(Bloomberg Opinion) -- There’s never a banana around when you need one.
The deficit in Australia’s current account, the broadest measure of trade, has vanished. Even if the surplus reported Tuesday for the second quarter, the first since 1975, is temporary, this one-time bogeyman of an indicator has been trending toward balance for the past decade or so.
Yet this moment for the history books isn’t getting the attention it warrants. That’s a pity, because after 27 years without a recession, the country could use the sense of crisis that the current-account deficit generated in the 1980s.
The reforms to contain the deficit set Australia on course for its record growth run. The key ideas: spur exports, rein in the budget, control wage growth, lick inflation, steady the currency and, by implication, elevate the Reserve Bank of Australia to its role at the pinnacle of decision making. Demand for Australian resources during China’s boom years also played an important role.
Today, the concern isn’t about an overheating economy sucking in too many imports and a yawning current-account deficit weakening the local dollar. The challenge now is, how to keep the long expansion alive and with what type of fiscal and monetary mix?
The RBA is doing its part, trimming interest rates to just 1%. Fiscal policy seems stuck, unresponsive to the idea that the central bank can’t go it alone. A budget in the black has become such a central organizing principle that it’s fair to ask whether in the drive to repair the current account, the wrong lessons have been learned.
One era’s totem isn’t another’s. To appreciate why the sense of urgency is sorely missed, a quick trip back to 1986 is required. It was the year that Chernobyl melted down and Iran-Contra came to light, but in Australia it’s remembered for Paul Keating, then the treasurer and later prime minister, who put “banana republic” into the vernacular and communicated his sense of urgency about the economy to ordinary Australians.
Keating had been raising the red flag on the widening trade deficit, but no one was paying attention. The dollar, floated only a couple of years earlier, was under pressure. In response to figures showing the April current-account deficit widening yet again, Keating dialed in to a talk-radio show from a kitchen phone at a party fundraiser to express his frustration and alarm.
The remarks that followed, as recounted by Kerry O’Brien in his 2015 book, “Keating,” became legendary. In years of listening to finance ministers from major economies, I don’t recall hearing stuff like this often:
“It means an internal economic adjustment, and if we don’t make it now we will never make it. If the government cannot get the adjustment ... and a sensible economic policy, then Australia is basically done for. We will just end up being a third-rate economy.”
Minutes later, in response to a question, Keating entertained the prospect the country would be “gone, you know, you’re a banana republic.” Forget technocratic caution. All hell broke loose and the dollar swooned. But, in retrospect, the remark had the desired effect because it forced politics and business to embrace a series of policy goals that remain largely intact today.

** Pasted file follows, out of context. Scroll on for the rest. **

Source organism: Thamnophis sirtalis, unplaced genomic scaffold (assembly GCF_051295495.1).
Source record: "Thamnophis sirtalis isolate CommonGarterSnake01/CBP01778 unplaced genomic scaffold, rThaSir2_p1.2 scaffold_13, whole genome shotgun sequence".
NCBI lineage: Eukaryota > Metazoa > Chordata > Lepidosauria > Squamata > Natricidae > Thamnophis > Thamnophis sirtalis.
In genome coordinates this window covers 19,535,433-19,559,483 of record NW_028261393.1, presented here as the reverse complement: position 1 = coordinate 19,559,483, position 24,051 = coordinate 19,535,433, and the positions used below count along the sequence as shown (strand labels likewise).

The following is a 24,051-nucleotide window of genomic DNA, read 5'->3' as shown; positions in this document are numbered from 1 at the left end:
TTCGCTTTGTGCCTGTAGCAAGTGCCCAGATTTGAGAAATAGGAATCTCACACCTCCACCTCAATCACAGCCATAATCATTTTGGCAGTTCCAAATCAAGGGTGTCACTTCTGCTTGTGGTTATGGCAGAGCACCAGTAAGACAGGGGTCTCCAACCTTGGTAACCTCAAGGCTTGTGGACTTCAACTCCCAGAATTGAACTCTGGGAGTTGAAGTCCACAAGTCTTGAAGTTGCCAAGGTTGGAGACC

Australia was then struggling to adjust to deregulated markets, an exchange rate freed from shackles and the idea that protectionism was sub-optimal. Now, it is seen abroad as some kind of economic template, a role model to be studied and even emulated. Few people inside Australia, concerned over house prices or wages, think things are that great.
Fighting the current-account deficit may have outlived its usefulness, though you’d never know it from government reflexes. Few want to show a budget in deficit for very long, regardless of the economic environment and how little it costs to borrow. Woe betide a treasurer who doesn’t genuflect to “AAA” sovereign credit ratings. Successive leaders, regardless of party, worship at the altar of free trade.
These things have become talismans, but different eras require different prescriptions. There’s no sin in using government funding to boost demand when growth is slackening.
The familiar cry of central bankers everywhere that they could use a hand in buttressing growth needs to be answered. Granted, the current government has embarked on tax cuts, but they won’t seriously kick in for years. And it’s great to be all for expanding overseas markets and exports, but there’s little appetite these days for broad trade accords that big powers can sign. The debate seems stale.
Economies and the international context that they operate in evolve. Fixating on prescriptions from the current-account crisis years could undermine health now. The global economic climate is cooling. Let’s boost demand at home, not extinguish it.
The ’80s were a golden era of policy making. What a pity if those settings become so rigid that the very expansion they established is jeopardized.
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Daniel Moss is a Bloomberg Opinion columnist covering Asian economies. Previously he was executive editor of Bloomberg News for global economics, and has led teams in Asia, Europe and North America.
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